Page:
Gandhi's Salt March 1930 | Nonviolent Defense/Liberation Strategy

Gandhi brought Satyagraha to India in 1915 and was soon elected to the Indian National Congress political party. He began to push for independence from British rule, organizing resistance to a 1919 law that gave British authorities the power to imprison suspected revolutionaries without trial. Britain responded by mowing down 400 unarmed protesters and killing them in the Amritsar Massacre.

Now Gandhi pushed even harder for home rule, encouraging boycotts of British goods and organizing mass protests. He organized the famous 241-mile-long Salt March, In response,  Britain beat and imprisoned 60,000 peaceful protesters.

He began the Quit India movement, a campaign to get Britain to voluntarily withdraw from India during World War 11. Britain refused and arrested him again. In 1944 Gandhi was released from prison and Britain made plans to withdraw from the Indian subcontinent. [1]

After the Labor Party took power in Britain in 1947, negotiations over Indian home rule began between the British, the Congress Party and the Muslim League. Later that year India received its independence, but the country was split into two dominions: India and Pakistan. Gandhi opposed the partition but hoped Hindus and Muslims would eventually be able to live peacefully together. Unfortunately it hasn’t happened.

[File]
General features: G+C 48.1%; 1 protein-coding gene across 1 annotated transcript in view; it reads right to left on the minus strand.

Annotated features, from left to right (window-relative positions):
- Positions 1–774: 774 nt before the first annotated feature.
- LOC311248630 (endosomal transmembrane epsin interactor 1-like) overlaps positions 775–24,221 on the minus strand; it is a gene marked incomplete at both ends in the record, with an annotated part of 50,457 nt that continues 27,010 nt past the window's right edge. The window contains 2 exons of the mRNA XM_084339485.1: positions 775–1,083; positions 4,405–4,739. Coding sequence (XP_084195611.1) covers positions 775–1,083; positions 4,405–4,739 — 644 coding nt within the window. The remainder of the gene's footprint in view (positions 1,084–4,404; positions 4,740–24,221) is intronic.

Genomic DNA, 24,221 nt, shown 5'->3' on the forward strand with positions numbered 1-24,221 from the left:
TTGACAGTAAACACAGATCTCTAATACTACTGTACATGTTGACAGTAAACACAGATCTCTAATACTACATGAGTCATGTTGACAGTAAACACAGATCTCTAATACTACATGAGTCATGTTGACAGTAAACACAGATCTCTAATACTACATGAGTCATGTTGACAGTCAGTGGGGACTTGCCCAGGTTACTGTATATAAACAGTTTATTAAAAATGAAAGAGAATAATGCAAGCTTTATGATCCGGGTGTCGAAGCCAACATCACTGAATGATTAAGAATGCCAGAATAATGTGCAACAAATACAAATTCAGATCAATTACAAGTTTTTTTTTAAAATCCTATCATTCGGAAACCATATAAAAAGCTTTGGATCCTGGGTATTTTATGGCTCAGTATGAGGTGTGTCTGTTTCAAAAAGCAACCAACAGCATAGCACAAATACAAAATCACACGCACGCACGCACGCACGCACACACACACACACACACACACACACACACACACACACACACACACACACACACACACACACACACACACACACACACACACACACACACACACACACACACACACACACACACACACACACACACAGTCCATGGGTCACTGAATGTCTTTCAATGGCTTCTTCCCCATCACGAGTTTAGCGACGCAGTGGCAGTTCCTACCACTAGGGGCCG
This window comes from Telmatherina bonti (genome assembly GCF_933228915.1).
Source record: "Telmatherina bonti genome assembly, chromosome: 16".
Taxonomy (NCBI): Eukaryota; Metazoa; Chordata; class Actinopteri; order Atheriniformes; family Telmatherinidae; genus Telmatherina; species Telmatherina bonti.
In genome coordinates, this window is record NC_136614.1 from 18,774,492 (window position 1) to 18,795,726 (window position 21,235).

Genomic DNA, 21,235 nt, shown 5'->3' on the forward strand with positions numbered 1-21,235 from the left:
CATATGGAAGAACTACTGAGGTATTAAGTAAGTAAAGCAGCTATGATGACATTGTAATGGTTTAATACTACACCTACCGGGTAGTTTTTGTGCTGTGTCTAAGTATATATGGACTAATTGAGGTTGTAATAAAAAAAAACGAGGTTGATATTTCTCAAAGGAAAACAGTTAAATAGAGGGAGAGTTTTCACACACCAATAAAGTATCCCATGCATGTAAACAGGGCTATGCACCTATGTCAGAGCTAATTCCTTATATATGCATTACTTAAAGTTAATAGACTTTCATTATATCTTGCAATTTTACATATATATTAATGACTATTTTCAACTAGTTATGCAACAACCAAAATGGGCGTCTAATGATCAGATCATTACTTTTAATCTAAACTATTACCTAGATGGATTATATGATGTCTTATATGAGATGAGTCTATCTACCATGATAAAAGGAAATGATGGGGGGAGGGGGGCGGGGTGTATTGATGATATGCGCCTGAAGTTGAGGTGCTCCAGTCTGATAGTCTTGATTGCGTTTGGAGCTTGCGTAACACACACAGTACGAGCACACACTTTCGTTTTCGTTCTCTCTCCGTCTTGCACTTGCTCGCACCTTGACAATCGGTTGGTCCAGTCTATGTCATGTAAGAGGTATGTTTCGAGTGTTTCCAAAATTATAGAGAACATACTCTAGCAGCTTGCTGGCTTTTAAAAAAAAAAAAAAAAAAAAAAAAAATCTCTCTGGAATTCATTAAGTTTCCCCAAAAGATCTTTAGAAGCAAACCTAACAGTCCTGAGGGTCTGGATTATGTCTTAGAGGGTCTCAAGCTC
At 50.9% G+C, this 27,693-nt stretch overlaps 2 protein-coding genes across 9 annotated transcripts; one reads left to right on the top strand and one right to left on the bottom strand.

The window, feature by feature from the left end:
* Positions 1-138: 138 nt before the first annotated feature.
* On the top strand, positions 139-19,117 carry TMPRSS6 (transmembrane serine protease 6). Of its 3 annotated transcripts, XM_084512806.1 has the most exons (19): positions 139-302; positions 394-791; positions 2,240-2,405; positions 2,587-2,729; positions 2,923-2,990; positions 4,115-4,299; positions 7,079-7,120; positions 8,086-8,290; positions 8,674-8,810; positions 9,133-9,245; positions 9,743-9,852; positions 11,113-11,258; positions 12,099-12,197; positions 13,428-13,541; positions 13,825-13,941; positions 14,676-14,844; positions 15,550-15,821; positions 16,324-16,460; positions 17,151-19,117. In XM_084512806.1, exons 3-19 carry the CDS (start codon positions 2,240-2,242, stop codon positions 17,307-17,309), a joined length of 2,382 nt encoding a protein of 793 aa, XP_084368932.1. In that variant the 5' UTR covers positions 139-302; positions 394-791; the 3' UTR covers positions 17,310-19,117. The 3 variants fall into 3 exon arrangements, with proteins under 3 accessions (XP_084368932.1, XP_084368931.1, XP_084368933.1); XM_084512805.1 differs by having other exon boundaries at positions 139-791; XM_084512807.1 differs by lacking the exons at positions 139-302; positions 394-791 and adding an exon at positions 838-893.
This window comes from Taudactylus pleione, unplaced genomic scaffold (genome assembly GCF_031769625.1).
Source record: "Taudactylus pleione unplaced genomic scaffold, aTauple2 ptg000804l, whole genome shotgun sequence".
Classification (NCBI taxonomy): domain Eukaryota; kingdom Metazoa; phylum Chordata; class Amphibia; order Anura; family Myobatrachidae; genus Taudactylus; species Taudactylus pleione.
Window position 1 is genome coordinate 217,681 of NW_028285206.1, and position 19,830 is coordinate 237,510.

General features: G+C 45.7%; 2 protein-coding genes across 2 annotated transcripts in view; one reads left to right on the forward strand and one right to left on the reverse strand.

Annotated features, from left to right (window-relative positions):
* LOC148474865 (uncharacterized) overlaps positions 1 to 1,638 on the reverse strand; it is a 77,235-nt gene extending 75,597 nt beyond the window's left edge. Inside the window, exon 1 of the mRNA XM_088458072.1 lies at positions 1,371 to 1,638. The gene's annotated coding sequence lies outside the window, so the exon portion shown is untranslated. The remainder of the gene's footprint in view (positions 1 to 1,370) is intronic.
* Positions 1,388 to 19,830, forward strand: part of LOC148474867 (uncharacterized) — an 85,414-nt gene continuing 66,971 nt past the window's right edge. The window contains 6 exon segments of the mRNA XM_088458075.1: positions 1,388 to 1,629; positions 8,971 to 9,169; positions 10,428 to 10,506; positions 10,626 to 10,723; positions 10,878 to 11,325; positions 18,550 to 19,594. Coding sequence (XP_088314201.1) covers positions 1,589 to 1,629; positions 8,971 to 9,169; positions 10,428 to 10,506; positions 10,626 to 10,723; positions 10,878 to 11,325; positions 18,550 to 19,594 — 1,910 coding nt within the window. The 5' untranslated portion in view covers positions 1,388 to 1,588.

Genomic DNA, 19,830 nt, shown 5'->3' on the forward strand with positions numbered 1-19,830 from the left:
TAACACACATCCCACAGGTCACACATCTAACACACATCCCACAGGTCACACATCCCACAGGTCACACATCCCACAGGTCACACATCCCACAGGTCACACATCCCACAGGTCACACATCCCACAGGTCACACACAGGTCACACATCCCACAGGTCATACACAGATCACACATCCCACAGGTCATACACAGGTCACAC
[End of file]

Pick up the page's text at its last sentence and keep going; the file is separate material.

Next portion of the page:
In January 1948, Gandhi carried out a fast, trying to bring peace in the city of Delhi. But 12 days after the fast ended, while on his way to an evening prayer meeting, he was assassinated by a Hindu fanatic. The next day, roughly 1 million people followed the procession as he was carried through the streets and cremated on the banks of the holy Jumna River. [2]


The following from Gandhi’s autobiography:

“A variety of incidents in my life have conspired to bring me in close contact with people of many creeds and many communities, and my experience with all of them warrants the statement that I have known no distinction between relatives and strangers, countrymen and foreigners, white and coloured, and Hindus and Indians of other faiths, whether Musalmans, Parsis, Christians or Jews. I may say that my heart has been incapable of making any such distinctions.” [3]

If only the whole world’s people could think that way!



[3] Gandhi, M. K. (1927) An Autobiography: The Story of My Experiments with Truth, Navjivan Publishing House, , Ahmedabad, p. 287

Next we will turn to someone completely different, Albert Schweitzer, who was known for his service to the sick in Gabon, Africa. He was a man with many talents: a religious philosopher, author of many books. A concert organist, a preacher and lecturer. But at the age of thirty, despite all this success, he decided to plunge into something completely different. He decided to go to medical school, become a doctor, and build a hospital in Africa.

This has been Part 32 of the series, A Life Worth Living. Read Part 33 – Albert Schweitzer